What's Up: Strategists are raising their forecasts for South Korea's won at a faster pace than any other currency in the world.
Change at top bodes well for Korean won
Strategists are raising their forecasts for South Korea's won at a faster pace than any other currency in the world on bets that the country's new president will tolerate appreciation driven by capital inflows and an economic recovery.
Analysts have bolstered their median predictions for the end of next year by 3.3 per cent since September 30, the most among 65 global currency pairs tracked by Bloomberg.
The won, which has advanced 7.3 per cent versus the American dollar this year, will strengthen an additional 2.7 per cent in 12 months to its highest level since August 2008, a Bloomberg survey shows.
Park Geun-hye, who is the daughter of the nation's longest-serving dictator and takes office in February after winning election on December 19, has called for curbing the dominance of conglomerates such as Samsung and Hyundai that account for most of the nation's exports to support smaller competitors.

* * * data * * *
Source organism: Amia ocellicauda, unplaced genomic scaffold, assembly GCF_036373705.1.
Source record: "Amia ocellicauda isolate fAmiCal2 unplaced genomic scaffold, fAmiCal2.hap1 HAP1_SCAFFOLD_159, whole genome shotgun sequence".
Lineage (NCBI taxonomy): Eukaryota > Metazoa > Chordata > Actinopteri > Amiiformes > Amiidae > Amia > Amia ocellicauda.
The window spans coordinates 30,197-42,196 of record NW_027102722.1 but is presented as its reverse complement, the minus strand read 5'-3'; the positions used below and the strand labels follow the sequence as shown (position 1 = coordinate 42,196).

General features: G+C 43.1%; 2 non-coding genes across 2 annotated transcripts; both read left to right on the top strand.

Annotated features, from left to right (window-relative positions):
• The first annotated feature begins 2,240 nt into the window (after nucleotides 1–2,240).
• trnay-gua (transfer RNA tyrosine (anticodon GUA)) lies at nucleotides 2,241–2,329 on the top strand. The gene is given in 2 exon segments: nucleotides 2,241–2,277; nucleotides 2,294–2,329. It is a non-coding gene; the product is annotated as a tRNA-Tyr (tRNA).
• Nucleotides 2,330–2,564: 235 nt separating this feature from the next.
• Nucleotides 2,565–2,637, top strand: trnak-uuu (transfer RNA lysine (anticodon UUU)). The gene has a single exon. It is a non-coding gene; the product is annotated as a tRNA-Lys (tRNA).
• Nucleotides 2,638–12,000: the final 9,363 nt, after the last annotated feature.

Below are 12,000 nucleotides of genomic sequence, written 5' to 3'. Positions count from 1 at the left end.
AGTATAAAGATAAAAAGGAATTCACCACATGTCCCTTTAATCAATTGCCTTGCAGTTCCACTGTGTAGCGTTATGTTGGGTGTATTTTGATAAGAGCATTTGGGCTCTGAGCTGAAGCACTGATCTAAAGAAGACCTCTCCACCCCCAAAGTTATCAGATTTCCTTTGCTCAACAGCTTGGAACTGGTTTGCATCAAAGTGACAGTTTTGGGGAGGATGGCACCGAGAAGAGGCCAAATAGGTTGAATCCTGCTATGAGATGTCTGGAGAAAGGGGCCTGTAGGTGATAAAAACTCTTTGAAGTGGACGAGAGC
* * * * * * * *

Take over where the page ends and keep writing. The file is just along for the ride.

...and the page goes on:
"The new government may be a little more tolerant of won gains," said Eric Stein, a portfolio manager at Eaton Vance Management in Boston, which oversees US$198 billion including won-denominated assets.
"The won remains an attractive currency for us to invest in as it's still undervalued vis-à-vis the dollar, the euro and the yen."
The won is the best performer of the 11 most-traded currencies in Asia this year, fuelled by a trade surplus and rising foreign investment.
Strategists at HSBC Holdings raised their estimate for next year for the won this month to 1,030 per dollar from 1,050 because they forecast less intervention by the central bank and that the improving economic outlook will attract overseas capital.
While the central bank governor Kim Choong-soo said last week that "appropriate" action on won volatility would be taken if needed, such a warning was aimed to slow down the currency rally rather than reverse it, according to Erik Lueth, a senior regional economist at Royal Bank of Scotland.
* Bloomberg News